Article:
Whereas Aedes aegypti is able to transmit Zika, dengue, yellow fever and the chikungunya virus, Anopheles arabiensis is a vector of malaria. Microbide, with headquarters in the Dublin Docklands Innovation Park, develops and markets biodegradable aldehyde-based biocides. It applies a patented method to induce stable complexes of aldehydes with surfactant micelles. In these complexes, aldehydes are less volatile and more effective. The reactive carbonyl groups of the aldehydes point to the surface of the solution and react with moieties in biological molecules, thus interfering with their function.
The openly accessible analyses of larvicidal activity were done in 2009 in collaboration with the South African Bureau of Standards Entomology Laboratory in Johannesburg. “When we heard of the Zika outbreak, we immediately pulled out our ‘old’ data,” said Mary Skelly, one of the company’s directors. “Our laboratory tests showed efficient killing of Aedes aegypti larvae at neutral pH by micelled glutaraldehyde at concentrations between 50 and 20,000 ppm, and of Anopheles arabiensis larvae at concentrations between 50 and 400 ppm. With micelled adipaldehyde, we also observed larvicidal activity.”
Glutaraldehyde is a well tried and tested disinfectant, which kills all forms of microbial life. Both glutaraldehyde and adipaldehyde are crosslinking agents. This activity might also kill the larvae. Adult mosquitos are not affected by the larvicides. “Our formulations are suitable for treating items, which collect water such as old tyres or flowerpots. They are also useful in treating latrines, puddles, ponds, riverbanks, streams and lagoons,” said Skelly. “The ingredients of Microbide’s larvicides are biodegradable and neither caustic nor cumulative. For operators applying the spray, basic industrial respiratory masks are recommended. We anticipate that microbes and other immature insects could be adversely affected by our larvicidal formulations,” the manager added.
To date, outbreaks of Zika virus have been recorded in Africa, the Americas, Asia and the Pacific. Between January 2007 and March 2016, transmission of the virus was documented in 61 countries and territories. The flavivirus is transmitted not only by infected mosquitos but also sexually and via the transfusion of virus-containing blood. It was first isolated in 1947 from a rhesus monkey in the Zika forest, Uganda. The first human cases were observed in 1952. Two virus lineages, the African and the Asian lineage, have been identified. The latter has recently emerged in the Pacific and the Americas.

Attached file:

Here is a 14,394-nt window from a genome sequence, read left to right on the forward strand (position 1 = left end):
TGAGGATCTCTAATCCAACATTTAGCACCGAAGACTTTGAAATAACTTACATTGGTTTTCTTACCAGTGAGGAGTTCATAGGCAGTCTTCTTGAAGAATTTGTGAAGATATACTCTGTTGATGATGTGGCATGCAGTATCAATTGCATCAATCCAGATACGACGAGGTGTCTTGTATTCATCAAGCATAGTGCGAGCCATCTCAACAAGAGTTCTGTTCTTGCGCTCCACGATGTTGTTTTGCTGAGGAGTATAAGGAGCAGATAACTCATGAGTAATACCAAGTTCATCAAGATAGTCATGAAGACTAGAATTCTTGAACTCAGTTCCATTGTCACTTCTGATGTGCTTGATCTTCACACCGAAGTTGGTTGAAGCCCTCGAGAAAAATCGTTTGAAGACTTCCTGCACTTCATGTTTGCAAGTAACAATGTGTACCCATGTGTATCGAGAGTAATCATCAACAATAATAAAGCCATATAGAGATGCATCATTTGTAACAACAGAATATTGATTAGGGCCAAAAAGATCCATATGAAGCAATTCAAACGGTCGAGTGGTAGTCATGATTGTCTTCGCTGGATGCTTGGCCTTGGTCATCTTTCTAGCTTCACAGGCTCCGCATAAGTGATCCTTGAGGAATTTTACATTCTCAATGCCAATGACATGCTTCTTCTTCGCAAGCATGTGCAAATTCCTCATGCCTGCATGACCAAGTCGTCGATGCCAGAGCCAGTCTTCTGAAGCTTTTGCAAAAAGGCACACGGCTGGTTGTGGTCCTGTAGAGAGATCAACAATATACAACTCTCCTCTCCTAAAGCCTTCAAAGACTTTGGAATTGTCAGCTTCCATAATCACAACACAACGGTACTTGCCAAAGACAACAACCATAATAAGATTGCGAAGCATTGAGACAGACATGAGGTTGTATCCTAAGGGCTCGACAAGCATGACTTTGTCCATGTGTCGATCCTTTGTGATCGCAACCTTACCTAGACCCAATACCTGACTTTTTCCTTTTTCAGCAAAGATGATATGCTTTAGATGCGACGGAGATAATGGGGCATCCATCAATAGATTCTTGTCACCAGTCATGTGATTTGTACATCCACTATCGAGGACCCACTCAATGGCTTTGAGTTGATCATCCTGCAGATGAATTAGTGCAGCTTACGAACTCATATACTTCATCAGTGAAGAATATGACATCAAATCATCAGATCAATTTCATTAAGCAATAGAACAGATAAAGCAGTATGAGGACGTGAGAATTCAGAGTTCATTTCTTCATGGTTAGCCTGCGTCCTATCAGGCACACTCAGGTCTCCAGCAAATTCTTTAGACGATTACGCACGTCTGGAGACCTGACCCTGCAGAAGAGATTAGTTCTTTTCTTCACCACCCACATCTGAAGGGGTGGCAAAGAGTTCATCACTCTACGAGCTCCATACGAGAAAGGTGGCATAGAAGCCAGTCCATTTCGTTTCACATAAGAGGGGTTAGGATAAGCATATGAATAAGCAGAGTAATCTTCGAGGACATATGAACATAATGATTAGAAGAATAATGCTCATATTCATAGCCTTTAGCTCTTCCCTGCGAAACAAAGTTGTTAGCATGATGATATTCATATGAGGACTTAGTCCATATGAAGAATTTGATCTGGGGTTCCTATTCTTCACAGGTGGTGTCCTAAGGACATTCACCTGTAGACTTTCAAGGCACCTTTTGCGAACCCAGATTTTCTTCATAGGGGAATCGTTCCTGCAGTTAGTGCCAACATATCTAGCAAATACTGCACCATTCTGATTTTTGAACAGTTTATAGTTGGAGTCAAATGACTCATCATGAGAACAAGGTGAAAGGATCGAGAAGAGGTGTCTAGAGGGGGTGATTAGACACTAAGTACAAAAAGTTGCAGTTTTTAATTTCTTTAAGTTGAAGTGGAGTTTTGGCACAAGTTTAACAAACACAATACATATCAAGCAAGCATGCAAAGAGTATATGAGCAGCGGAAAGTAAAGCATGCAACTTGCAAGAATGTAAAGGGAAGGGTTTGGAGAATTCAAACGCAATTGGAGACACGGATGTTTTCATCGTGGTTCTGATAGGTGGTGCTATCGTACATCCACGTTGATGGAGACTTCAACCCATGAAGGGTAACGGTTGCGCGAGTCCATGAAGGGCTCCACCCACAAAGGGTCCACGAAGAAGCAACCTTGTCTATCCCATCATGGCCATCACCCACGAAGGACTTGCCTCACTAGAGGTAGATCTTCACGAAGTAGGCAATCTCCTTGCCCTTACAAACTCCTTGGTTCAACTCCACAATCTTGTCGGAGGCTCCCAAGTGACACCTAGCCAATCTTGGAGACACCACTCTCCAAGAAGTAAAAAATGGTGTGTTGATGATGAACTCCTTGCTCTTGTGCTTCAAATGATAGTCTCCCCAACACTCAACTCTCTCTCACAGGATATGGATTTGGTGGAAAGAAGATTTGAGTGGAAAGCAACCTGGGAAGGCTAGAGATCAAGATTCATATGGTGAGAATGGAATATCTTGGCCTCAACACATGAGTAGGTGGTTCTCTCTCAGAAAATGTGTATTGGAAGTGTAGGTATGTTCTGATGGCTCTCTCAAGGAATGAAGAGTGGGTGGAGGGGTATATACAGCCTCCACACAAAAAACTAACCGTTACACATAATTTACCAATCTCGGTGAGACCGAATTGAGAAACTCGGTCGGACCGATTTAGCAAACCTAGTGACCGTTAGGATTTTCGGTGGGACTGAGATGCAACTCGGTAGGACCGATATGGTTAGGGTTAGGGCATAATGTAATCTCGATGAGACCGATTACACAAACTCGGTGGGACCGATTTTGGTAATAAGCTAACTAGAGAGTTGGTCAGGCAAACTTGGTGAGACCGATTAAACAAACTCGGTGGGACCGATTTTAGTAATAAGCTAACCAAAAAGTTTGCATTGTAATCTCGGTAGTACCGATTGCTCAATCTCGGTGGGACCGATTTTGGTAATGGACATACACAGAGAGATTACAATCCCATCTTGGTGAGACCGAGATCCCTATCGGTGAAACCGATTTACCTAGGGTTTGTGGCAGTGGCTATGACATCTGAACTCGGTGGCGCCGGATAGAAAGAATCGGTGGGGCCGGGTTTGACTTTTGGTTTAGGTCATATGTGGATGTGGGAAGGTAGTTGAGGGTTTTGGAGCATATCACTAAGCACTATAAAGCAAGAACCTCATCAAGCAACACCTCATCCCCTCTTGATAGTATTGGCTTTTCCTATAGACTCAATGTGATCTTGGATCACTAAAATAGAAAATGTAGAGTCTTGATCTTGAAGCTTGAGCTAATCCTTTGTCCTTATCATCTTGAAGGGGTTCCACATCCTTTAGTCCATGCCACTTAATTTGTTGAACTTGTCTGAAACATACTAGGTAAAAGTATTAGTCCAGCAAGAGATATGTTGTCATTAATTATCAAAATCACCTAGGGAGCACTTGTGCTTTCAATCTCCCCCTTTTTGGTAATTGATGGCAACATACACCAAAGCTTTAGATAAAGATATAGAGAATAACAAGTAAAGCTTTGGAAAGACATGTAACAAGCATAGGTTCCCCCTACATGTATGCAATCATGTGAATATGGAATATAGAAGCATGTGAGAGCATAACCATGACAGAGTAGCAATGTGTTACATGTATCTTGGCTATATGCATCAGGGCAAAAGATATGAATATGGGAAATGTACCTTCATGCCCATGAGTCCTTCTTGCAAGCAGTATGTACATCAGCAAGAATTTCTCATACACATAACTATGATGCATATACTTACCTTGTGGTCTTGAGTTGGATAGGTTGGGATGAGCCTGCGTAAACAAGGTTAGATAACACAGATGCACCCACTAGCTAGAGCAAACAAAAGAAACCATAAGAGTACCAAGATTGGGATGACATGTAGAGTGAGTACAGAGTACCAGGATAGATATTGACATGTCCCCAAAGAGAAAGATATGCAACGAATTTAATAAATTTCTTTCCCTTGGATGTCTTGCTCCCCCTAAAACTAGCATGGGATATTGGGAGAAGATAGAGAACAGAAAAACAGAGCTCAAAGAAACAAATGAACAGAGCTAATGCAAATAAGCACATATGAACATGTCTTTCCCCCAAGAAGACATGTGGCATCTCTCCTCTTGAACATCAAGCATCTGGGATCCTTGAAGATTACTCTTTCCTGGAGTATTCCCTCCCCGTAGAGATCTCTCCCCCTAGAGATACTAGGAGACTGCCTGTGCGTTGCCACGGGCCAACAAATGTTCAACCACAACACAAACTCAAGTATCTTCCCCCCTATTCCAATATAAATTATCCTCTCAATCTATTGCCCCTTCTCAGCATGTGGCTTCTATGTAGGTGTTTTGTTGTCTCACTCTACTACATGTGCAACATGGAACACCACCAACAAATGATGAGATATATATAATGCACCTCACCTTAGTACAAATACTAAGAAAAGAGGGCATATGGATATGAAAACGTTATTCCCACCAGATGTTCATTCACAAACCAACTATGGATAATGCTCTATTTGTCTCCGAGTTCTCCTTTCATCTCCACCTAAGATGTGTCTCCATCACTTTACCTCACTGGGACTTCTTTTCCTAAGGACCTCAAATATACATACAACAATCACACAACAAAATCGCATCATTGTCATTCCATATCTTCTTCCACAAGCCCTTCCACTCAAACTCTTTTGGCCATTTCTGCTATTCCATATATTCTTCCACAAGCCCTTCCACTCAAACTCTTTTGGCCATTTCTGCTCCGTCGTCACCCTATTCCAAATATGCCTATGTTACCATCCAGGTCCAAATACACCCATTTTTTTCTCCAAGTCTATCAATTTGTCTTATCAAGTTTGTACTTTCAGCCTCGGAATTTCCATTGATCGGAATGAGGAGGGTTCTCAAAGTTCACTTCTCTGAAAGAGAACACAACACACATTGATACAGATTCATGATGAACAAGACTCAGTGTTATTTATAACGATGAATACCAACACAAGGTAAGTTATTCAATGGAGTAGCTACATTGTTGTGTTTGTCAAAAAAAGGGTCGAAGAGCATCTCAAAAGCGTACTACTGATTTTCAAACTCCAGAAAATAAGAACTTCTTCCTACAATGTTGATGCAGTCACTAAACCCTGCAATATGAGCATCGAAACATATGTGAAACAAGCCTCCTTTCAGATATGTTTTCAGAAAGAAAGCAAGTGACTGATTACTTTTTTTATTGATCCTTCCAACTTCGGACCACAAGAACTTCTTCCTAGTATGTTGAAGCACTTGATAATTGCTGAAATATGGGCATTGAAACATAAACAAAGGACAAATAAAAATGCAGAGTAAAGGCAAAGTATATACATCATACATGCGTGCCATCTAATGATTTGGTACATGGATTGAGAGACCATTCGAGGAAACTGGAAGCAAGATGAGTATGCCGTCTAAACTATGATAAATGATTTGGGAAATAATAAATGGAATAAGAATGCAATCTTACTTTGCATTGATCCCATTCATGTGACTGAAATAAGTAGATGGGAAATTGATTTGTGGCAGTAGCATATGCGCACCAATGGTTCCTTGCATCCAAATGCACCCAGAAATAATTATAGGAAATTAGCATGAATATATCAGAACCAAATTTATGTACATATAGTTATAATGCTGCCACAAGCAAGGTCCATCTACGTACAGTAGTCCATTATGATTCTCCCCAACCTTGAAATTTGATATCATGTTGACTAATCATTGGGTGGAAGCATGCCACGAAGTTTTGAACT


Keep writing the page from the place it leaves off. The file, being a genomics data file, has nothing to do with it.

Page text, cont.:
The outbreaks from 2013 to 2015 in French Polynesia and Brazil suggest that the virus may cause the autoimmune disease Guillain-Barré syndrome, and may be teratogenic. It is thought to damage the brain of human embryos causing microcephaly. In February 2016, the WHO declared the potential damaging effects of Zika virus infections a Public Health Emergency of International Concern. Scientists showed that the virus infected human neural progenitor cells derived from induced pluripotent stem cells, promoted cell death, and interfered with the cell cycle and gene expression. The structure of the mature virus has recently been resolved. Vaccines are currently under development.
By signing the Statement on Data Sharing in Public Health Emergencies, Microbide is joining forces with science academies, research funders, public health and research institutions, NGOs and publishers in the fight against the virus. The signatories commit themselves to the sharing of quality-assured interim and final data as rapidly and widely as possible. The associated journals will make all the content concerning the Zika virus openly accessible. Data or preprints deposited for unrestricted dissemination ahead of manuscript submission can still be published in these journals.
As a next step, Microbide will commission trials with water-filled buckets in the mosquitos’ natural environment. The buckets will be treated with larvicides or serve as controls, and will be monitored for mosquito eggs and larvae. “We want to find out how frequently we have to spray in certain areas and how the local climate affects the larvicidal activity. We will test micelled dialdehyde formulations, monoaldehyde formulations and a combination formulation,” explained Skelly. “With our biocides and data, we hope soon to be able to control the mosquito vector and thus help to reduce the transmission of the Zika virus,” she added.